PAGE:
Measurements and modeling of photolysis rates during the Photochemical Activity and Ultraviolet Radiation (PAUR) II campaign.

11 November 2002


In this paper we compare radiative transfer model calculations of the actinic flux in the UV spectral region with airborne measurements of the actinic flux, obtained during the Photochemical Activity and Ultraviolet Radiation (PAUR) campaign, which took place in the Aegean Sea, Greece, in June 1996, in order to assess the accuracy of the model in calculating photolysis rates, when the model input parameters are well defined from measurements. The model can simulate the total actinic flux (4π sr) in the UV-A region with an accuracy of 5% for all altitudes (0.1–12 km) in the cloud free troposphere, while in the UV-B the impact of the vertical distribution of ozone and aerosol can lead to differences, of about 5–10% at low altitudes up to 20% at higher altitudes.

Next, the photolysis rates of J(O1D) and J(NO2) measured during the PAUR 2, in Crete, Greece (35.5°N, 23.8°E), in May 1999, at two altitudes (Gerani 30 m and Prases 1000 m), are compared with the respective model calculations in order to examine the effect of the alternating Sahara dust/maritime aerosol environments imposed to these photolysis rates, as well as to examine their differences due to the altitude difference.

It is shown that high levels of tropospheric ozone and absorbing aerosols can cause a decrease in the photolysis rates of ozone near the surface, even under conditions of reduced total ozone content. This fact indicates that tropospheric ozone can be disproportionately important as a filter against UV-B radiation when most scattering of the radiation by air molecules and dust occurs in the troposphere. This behavior is not simulated accurately using a radiative transfer model constrained by observations of ozone and aerosol optical depths. The differences of the of the photolysis rates between the two altitudes as determined by the model and by the measurements, differ significantly for the Sahara dust event, indicating that during this event in the boundary layer, there is a mixture of desert and nonabsorbing aerosols.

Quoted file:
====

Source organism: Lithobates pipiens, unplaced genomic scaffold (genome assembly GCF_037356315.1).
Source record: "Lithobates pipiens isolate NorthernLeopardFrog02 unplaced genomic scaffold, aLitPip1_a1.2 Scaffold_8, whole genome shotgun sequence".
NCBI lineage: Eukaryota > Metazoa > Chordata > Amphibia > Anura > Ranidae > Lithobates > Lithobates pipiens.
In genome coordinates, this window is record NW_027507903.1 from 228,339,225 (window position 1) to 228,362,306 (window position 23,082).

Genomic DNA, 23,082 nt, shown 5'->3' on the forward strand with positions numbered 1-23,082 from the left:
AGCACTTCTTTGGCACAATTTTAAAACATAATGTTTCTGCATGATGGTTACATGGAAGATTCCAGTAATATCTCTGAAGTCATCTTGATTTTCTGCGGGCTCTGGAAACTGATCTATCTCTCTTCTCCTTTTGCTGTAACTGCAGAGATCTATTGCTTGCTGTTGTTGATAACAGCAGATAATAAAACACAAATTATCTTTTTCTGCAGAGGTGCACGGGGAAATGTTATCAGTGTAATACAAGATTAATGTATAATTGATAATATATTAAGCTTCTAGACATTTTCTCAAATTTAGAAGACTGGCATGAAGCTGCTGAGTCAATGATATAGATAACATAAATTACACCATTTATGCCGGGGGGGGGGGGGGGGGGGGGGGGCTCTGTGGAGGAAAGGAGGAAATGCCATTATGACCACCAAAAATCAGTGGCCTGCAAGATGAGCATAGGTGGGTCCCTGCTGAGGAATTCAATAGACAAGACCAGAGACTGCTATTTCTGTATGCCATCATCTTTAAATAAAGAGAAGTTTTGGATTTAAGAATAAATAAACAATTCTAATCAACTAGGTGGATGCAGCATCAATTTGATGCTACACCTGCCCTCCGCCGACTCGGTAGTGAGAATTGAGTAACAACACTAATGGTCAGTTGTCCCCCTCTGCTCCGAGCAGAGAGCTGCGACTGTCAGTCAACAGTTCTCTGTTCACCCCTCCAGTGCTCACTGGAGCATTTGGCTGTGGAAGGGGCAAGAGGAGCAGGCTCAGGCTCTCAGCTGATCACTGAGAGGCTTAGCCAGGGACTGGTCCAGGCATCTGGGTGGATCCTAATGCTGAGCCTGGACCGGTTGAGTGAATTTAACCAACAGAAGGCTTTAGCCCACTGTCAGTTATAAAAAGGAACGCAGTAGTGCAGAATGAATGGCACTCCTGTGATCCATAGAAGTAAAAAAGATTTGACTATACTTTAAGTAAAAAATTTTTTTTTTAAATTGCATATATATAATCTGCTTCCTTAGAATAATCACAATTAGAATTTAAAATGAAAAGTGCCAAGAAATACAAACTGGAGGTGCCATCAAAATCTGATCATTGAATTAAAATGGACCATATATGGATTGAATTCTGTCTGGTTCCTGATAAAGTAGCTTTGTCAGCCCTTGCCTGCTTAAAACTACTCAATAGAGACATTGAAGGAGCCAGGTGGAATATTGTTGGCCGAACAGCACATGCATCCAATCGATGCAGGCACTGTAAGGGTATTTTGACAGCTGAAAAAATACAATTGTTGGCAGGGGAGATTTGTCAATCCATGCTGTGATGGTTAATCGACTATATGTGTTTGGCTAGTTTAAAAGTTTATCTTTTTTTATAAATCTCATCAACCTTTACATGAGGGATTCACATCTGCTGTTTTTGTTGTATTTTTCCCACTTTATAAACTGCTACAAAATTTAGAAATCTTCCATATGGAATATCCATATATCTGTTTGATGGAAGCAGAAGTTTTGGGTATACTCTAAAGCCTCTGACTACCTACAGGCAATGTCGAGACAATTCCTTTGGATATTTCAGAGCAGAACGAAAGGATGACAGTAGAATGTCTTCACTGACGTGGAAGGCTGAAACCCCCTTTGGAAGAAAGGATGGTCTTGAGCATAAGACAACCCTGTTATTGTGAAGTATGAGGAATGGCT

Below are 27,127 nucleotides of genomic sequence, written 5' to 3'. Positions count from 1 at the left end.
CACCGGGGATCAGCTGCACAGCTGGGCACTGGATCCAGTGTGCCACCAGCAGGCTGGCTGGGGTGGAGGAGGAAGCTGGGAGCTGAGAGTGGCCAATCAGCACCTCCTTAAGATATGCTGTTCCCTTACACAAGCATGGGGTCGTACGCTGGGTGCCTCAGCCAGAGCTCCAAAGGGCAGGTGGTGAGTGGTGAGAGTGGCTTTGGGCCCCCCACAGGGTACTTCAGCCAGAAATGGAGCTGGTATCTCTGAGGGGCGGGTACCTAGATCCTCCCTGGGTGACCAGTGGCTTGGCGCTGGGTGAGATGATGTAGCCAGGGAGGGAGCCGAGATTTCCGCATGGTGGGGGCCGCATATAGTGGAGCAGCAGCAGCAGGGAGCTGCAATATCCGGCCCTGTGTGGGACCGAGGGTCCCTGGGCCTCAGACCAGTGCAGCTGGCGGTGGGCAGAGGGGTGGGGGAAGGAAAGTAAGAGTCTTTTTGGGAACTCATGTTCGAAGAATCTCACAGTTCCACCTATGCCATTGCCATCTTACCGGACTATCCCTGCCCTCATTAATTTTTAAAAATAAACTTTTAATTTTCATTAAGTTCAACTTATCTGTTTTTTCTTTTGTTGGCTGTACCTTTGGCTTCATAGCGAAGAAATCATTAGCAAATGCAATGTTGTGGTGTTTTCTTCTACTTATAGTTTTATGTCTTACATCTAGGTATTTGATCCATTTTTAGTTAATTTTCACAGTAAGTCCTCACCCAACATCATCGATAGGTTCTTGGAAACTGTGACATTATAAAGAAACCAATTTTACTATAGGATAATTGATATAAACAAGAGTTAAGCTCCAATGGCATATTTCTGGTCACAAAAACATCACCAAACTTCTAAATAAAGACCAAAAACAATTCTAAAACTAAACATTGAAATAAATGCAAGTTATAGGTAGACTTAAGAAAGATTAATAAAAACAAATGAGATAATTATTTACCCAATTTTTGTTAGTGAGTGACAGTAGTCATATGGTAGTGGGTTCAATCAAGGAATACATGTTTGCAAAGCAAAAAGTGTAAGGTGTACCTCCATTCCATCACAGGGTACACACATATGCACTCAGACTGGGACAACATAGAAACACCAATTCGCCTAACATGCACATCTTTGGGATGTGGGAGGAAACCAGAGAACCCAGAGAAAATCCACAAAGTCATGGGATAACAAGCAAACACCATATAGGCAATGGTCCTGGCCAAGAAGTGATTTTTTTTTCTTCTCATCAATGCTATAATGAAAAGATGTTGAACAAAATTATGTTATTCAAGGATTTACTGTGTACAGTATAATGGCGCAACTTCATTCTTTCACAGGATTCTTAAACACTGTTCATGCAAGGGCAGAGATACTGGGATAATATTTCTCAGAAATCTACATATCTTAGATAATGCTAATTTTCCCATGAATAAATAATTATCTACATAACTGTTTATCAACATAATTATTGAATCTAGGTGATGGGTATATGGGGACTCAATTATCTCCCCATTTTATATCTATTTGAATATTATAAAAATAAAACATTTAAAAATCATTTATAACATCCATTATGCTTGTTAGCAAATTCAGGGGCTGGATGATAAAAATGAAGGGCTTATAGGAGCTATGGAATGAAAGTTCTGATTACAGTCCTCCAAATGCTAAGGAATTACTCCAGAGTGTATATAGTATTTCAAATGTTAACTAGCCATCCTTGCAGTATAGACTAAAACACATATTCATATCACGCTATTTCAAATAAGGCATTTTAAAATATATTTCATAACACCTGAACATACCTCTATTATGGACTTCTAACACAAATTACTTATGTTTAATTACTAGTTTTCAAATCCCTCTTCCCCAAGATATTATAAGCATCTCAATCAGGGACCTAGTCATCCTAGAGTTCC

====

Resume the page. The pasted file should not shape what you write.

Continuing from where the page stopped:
Balis, D.S., Zerefos, C.S., Kourtidis, K., Bais, A.F., Hofzumahaus, A., Kraus, A., Schmitt, R., Blumthaler, M. and Gobbi, G.P., 2002. Measurements and modeling of photolysis rates during the Photochemical Activity and Ultraviolet Radiation (PAUR) II campaign. Journal of Geophysical Research: Atmospheres, 107(D18).

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